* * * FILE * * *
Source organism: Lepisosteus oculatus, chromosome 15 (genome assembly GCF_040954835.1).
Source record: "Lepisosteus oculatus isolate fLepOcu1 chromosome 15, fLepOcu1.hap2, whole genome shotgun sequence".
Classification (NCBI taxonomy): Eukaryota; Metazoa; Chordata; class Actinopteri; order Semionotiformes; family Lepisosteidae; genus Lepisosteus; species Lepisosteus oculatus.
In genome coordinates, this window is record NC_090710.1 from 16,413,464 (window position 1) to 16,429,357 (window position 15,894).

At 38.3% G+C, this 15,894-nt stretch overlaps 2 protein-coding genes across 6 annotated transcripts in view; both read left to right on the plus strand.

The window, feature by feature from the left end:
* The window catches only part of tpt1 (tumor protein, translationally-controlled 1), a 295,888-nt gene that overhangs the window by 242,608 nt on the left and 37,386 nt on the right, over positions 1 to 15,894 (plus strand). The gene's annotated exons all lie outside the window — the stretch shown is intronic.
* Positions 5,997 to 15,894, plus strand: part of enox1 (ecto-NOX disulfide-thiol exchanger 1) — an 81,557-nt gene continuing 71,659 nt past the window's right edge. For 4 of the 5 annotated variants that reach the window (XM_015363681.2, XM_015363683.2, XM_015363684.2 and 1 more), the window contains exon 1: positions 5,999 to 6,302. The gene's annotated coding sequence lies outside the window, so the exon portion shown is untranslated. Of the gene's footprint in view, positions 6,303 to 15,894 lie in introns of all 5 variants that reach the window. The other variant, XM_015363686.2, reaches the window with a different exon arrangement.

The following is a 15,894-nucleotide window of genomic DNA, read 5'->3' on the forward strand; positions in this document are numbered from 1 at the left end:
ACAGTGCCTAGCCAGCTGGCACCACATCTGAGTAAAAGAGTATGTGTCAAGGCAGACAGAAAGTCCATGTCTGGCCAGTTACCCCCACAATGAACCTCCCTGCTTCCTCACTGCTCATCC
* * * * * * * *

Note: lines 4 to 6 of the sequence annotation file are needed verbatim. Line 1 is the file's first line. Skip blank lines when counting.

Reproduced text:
In genome coordinates, this window is record NC_090710.1 from 16,413,464 (window position 1) to 16,429,357 (window position 15,894).

At 38.3% G+C, this 15,894-nt stretch overlaps 2 protein-coding genes across 6 annotated transcripts in view; both read left to right on the plus strand.

The window, feature by feature from the left end: